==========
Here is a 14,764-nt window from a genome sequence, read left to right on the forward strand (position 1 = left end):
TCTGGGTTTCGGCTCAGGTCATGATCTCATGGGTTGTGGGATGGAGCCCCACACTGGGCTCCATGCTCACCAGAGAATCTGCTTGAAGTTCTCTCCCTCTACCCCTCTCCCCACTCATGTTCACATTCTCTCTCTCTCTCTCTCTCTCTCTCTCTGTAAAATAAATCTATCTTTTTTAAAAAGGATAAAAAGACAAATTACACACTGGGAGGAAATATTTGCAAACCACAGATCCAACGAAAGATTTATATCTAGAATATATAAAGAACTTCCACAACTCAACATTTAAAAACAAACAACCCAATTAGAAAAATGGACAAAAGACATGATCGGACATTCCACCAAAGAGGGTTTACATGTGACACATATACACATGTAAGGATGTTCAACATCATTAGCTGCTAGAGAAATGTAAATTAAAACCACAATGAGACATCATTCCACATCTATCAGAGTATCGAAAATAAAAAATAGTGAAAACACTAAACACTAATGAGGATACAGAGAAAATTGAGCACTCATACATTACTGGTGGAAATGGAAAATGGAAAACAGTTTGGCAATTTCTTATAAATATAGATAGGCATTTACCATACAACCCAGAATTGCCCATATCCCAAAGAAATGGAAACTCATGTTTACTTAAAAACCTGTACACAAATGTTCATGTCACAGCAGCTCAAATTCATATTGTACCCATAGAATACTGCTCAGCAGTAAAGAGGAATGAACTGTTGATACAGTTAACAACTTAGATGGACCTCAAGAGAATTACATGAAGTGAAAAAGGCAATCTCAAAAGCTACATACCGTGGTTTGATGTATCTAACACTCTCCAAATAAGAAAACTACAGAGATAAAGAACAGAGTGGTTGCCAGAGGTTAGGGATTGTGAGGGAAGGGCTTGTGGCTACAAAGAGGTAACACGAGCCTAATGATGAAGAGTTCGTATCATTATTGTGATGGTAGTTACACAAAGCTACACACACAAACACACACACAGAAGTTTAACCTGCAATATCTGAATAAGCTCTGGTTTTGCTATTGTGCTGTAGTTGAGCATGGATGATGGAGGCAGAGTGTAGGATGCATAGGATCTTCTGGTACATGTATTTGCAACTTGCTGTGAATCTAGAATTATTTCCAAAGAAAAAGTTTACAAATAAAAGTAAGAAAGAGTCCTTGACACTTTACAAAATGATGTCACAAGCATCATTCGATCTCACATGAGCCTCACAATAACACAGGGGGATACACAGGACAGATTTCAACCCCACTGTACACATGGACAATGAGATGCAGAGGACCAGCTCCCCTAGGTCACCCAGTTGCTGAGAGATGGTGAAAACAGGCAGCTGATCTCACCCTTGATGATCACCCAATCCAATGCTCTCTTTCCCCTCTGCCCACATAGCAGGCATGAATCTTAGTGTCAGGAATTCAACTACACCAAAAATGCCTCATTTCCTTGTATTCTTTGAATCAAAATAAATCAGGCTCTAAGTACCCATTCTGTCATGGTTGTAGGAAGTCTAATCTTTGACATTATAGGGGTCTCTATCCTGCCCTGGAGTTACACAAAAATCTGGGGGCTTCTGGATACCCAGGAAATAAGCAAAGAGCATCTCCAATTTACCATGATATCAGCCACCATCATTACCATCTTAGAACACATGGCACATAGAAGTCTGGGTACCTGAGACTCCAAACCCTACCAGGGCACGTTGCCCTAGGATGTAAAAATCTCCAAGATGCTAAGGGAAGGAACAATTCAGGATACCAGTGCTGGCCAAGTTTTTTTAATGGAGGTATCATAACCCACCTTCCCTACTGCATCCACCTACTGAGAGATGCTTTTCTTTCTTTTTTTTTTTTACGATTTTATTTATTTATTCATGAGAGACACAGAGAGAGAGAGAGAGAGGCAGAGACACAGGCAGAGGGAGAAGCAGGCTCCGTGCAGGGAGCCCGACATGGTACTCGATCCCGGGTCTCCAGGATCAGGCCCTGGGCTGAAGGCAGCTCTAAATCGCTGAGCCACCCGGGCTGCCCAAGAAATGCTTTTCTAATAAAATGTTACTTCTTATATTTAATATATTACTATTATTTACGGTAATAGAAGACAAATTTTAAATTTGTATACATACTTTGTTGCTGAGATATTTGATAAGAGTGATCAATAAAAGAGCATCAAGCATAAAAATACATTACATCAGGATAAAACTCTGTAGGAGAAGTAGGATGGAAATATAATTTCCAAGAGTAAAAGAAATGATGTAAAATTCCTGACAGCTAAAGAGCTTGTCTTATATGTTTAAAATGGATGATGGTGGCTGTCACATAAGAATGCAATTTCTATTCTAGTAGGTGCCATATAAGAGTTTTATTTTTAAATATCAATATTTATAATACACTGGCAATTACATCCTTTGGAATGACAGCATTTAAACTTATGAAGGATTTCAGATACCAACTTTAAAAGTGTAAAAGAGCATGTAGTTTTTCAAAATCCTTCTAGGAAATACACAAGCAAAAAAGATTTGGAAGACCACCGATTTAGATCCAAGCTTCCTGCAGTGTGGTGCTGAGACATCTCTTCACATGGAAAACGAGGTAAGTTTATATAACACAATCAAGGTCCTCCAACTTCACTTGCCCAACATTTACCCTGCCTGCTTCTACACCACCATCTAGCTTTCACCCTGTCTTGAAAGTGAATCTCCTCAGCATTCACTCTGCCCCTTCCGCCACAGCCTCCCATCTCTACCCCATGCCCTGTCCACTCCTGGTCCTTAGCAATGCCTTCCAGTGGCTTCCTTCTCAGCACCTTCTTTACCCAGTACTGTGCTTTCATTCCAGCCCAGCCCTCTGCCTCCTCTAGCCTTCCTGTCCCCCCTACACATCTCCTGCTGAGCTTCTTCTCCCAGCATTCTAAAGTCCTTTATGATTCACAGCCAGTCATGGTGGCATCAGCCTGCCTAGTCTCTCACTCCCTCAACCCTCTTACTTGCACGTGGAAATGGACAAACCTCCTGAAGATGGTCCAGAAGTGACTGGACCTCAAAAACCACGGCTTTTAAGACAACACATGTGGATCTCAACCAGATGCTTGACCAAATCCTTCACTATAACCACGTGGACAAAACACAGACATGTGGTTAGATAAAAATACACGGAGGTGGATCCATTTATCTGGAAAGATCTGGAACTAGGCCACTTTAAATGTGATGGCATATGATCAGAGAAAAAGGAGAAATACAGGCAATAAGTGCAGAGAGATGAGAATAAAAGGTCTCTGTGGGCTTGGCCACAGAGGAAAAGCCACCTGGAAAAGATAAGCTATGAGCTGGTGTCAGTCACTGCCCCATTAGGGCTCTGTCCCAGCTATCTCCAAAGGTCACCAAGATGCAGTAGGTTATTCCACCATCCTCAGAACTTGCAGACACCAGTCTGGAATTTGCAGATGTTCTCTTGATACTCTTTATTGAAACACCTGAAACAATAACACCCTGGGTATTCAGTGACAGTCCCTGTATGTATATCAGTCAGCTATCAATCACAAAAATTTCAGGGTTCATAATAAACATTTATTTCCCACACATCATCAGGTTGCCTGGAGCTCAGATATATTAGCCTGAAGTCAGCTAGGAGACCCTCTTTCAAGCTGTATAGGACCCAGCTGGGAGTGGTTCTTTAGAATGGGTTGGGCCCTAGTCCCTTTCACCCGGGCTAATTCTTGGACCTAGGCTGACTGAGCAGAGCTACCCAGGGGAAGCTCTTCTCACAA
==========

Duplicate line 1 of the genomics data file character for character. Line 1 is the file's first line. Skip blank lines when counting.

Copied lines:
Here is a 14,764-nt window from a genome sequence, read left to right on the forward strand (position 1 = left end):